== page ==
The government's proposal to provide low-cost housing to subscribers of the EPFO could may face birth pangs, with questions being raised over its practicality.
The government’s proposal to provide low-cost housing to subscribers of the Employees’ Provident Fund Organisation (EPFO) could may face birth pangs, with questions being raised over its practicality given the low EPF contributions in general and paltry accumulations.
Members of the Central Board of Trustees of EPFO,who have deliberated the plan in two earlier meeting, told FeMoney that though the purpose is laudable, doubts have been raised over its implementation.
“The CBT has discussed the issue over two meetings. The idea of providing low-cost housing is good but the question is whether it will be practical. Most EPFO members are in the low earning category. Their contribition may not be adequate to facilitate equated monthly instalment for purchase of house,” A K Padmanabhan, President, Centre for Indian Trade Unions (CITU) and member, CBT, said.
He also mentioned that there is no surety of continuation of service and hence committing EMIs from EPF deductions for the long term may not be feasible. He also pointed out that the law provides a ceiling of Rs 15,000 for compulsorily maintaining an EPF account. At the higher end of Rs 15,000, a montly contribution of 12 per cent has to be paid by the employer towards EPF which works out to Rs 1,800 per month, with a matching contribution from the employee.
Labour Minister Bandaru Dattatreya had informed the Lok Sabha on Monday that the Government is exploring possibility for providing suitable low-cost housing scheme for subscribers of EPF.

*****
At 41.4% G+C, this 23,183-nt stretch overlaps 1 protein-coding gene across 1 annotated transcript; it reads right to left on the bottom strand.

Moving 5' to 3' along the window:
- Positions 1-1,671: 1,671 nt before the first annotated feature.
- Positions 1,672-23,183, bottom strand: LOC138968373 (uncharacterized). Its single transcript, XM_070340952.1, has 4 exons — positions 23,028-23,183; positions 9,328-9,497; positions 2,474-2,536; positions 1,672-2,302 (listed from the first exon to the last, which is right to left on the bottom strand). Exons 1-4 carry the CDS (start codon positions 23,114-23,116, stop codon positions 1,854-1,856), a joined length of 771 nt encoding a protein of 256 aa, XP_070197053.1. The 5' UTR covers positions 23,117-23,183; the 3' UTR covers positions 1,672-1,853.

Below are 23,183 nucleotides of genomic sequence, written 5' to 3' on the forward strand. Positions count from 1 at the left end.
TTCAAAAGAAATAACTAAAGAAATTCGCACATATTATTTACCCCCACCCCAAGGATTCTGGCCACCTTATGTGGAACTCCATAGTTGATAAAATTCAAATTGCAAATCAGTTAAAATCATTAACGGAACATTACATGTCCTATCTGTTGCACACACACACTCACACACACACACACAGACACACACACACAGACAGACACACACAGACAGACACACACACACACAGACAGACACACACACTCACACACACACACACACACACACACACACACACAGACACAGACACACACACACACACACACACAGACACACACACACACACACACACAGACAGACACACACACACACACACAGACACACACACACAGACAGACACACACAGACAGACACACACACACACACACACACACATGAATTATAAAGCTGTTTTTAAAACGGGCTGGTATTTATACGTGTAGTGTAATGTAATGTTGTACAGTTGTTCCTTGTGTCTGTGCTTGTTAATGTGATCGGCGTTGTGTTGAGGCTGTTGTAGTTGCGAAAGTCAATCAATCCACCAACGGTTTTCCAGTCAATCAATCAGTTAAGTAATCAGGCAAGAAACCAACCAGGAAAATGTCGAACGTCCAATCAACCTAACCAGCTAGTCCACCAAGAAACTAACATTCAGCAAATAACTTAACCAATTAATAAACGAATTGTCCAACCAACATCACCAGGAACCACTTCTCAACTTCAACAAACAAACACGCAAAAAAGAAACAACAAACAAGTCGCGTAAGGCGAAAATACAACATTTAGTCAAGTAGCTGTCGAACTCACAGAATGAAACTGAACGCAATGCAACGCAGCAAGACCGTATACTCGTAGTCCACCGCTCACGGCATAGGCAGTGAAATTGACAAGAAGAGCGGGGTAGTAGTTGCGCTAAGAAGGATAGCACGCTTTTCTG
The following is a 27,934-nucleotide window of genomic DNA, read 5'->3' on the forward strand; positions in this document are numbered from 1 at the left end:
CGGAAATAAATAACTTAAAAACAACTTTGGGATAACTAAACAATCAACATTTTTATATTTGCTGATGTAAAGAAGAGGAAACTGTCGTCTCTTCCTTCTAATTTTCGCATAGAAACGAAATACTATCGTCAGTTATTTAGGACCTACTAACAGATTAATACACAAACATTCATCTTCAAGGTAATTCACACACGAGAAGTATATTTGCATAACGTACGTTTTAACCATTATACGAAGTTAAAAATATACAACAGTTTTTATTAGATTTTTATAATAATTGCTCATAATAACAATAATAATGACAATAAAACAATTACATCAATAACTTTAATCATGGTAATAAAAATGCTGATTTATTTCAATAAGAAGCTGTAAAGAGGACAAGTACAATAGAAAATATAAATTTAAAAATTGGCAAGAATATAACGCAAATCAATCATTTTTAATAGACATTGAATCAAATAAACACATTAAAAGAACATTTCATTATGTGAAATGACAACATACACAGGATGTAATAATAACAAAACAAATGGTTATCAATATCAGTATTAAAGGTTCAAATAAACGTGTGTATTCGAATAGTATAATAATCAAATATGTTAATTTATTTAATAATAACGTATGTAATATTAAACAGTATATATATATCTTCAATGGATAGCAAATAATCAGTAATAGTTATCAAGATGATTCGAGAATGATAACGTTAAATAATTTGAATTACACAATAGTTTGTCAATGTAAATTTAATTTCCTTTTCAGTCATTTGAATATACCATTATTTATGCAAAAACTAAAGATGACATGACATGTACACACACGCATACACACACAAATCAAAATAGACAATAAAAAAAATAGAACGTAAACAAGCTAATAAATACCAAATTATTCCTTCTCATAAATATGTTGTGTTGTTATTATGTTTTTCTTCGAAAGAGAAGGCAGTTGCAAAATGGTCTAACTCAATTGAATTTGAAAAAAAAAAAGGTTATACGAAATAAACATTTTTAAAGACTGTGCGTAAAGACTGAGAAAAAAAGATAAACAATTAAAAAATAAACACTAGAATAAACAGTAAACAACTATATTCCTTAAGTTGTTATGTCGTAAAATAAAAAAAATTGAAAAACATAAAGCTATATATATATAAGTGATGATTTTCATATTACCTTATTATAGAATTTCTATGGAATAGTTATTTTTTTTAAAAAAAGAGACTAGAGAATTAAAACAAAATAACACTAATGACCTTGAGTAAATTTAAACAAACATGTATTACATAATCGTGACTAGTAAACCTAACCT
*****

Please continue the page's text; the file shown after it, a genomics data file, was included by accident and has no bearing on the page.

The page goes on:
According to reports, an EPFO committee that considered the proposal favoured facilitating an advance to the subscriber to purchase a house with an agreement to pledge future EPF contributions as EMI.
DL Sacheva, general secretary, All India Trade Union Congress, AITUC, who too is a CBT member, is also sceptical. He mentioned that the idea is being replicated from Singapore where the system is totally different. “It will not be easy to replicate what is being offered to provident fund members in Singapore. The EPF contributions and the corpus in India is generally low and may not be enough to finance purchase of a house,” Sachdeva said.
Padmanabhan felt all financing aspects should be taken into consideration before finalising the proposal. “We have to do an objective study of the situation and assess how much a low-cost house would actually cost and at what level of EPF contribution would it be feasible to finance the home purchase. Also, what happens in the case of job loss has to be considered,” he said.